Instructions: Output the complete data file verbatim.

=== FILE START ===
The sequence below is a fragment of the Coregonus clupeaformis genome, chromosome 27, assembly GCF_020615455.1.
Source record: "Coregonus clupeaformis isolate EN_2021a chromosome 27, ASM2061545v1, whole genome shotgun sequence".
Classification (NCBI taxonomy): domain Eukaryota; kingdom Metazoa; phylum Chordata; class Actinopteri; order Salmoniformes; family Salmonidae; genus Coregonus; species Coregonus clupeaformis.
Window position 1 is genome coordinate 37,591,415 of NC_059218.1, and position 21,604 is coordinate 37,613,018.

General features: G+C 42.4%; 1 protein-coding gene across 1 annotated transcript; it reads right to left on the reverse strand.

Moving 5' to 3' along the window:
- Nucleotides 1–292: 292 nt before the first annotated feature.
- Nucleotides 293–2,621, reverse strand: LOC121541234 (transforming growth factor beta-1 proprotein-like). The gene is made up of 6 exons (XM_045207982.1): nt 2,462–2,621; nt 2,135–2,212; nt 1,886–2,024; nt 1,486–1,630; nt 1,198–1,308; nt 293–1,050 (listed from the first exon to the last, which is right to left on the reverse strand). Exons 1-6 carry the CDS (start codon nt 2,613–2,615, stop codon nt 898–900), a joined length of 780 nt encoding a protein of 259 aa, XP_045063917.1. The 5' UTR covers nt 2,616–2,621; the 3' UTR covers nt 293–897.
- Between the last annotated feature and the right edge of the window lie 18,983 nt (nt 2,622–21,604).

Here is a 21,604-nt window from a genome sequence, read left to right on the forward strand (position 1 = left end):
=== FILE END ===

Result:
The sequence below is a fragment of the Coregonus clupeaformis genome, chromosome 27, assembly GCF_020615455.1.
Source record: "Coregonus clupeaformis isolate EN_2021a chromosome 27, ASM2061545v1, whole genome shotgun sequence".
Classification (NCBI taxonomy): domain Eukaryota; kingdom Metazoa; phylum Chordata; class Actinopteri; order Salmoniformes; family Salmonidae; genus Coregonus; species Coregonus clupeaformis.
Window position 1 is genome coordinate 37,591,415 of NC_059218.1, and position 21,604 is coordinate 37,613,018.

General features: G+C 42.4%; 1 protein-coding gene across 1 annotated transcript; it reads right to left on the reverse strand.

Moving 5' to 3' along the window:
- Nucleotides 1–292: 292 nt before the first annotated feature.
- Nucleotides 293–2,621, reverse strand: LOC121541234 (transforming growth factor beta-1 proprotein-like). The gene is made up of 6 exons (XM_045207982.1): nt 2,462–2,621; nt 2,135–2,212; nt 1,886–2,024; nt 1,486–1,630; nt 1,198–1,308; nt 293–1,050 (listed from the first exon to the last, which is right to left on the reverse strand). Exons 1-6 carry the CDS (start codon nt 2,613–2,615, stop codon nt 898–900), a joined length of 780 nt encoding a protein of 259 aa, XP_045063917.1. The 5' UTR covers nt 2,616–2,621; the 3' UTR covers nt 293–897.
- Between the last annotated feature and the right edge of the window lie 18,983 nt (nt 2,622–21,604).

Here is a 21,604-nt window from a genome sequence, read left to right on the forward strand (position 1 = left end):